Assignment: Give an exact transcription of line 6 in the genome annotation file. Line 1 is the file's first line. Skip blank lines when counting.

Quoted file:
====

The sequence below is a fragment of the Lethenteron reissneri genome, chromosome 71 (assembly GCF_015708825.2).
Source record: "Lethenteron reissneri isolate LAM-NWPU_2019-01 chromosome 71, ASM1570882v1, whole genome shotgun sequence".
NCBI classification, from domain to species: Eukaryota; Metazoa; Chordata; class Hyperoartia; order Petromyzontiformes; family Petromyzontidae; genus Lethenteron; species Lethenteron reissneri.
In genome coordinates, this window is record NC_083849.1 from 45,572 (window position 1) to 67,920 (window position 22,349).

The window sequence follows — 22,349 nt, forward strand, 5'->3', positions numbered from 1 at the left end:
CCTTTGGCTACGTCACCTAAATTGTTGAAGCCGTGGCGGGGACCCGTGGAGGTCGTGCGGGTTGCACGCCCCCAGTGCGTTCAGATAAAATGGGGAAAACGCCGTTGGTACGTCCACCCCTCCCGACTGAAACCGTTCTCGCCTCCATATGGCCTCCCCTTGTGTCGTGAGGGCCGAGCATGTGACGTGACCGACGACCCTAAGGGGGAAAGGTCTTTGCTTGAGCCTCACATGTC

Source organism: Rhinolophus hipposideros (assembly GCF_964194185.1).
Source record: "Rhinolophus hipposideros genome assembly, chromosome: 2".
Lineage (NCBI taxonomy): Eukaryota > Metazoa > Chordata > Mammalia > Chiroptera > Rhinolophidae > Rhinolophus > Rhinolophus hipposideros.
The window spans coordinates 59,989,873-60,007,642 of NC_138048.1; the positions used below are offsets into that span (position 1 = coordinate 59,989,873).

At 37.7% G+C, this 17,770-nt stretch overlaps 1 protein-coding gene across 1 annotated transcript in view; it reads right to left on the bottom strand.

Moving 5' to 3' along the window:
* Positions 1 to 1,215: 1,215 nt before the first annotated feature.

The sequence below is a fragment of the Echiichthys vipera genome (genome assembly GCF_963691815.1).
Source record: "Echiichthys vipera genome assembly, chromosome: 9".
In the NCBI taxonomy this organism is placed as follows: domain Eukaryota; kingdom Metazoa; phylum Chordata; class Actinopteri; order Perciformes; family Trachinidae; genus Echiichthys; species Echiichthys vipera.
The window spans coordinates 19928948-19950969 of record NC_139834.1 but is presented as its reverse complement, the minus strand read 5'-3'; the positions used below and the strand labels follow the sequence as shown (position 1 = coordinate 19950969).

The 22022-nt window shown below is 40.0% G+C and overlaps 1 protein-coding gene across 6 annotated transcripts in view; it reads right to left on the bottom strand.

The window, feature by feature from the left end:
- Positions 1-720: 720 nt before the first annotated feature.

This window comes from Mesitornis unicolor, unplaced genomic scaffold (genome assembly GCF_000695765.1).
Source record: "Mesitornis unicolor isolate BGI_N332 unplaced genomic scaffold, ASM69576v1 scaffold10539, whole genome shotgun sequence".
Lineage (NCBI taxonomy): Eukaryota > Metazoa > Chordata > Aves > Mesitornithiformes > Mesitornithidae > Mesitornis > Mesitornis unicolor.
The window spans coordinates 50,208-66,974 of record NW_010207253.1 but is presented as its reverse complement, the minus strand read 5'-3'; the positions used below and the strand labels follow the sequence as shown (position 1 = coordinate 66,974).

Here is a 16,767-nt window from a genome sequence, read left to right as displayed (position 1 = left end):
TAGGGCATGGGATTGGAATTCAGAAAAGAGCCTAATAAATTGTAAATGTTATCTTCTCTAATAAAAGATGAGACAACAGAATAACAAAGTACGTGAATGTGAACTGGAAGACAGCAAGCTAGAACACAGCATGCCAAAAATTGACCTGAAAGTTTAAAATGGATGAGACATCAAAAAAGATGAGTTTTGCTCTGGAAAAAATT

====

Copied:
CCTTTGGCTACGTCACCTAAATTGTTGAAGCCGTGGCGGGGACCCGTGGAGGTCGTGCGGGTTGCACGCCCCCAGTGCGTTCAGATAAAATGGGGAAAACGCCGTTGGTACGTCCACCCCTCCCGACTGAAACCGTTCTCGCCTCCATATGGCCTCCCCTTGTGTCGTGAGGGCCGAGCATGTGACGTGACCGACGACCCTAAGGGGGAAAGGTCTTTGCTTGAGCCTCACATGTC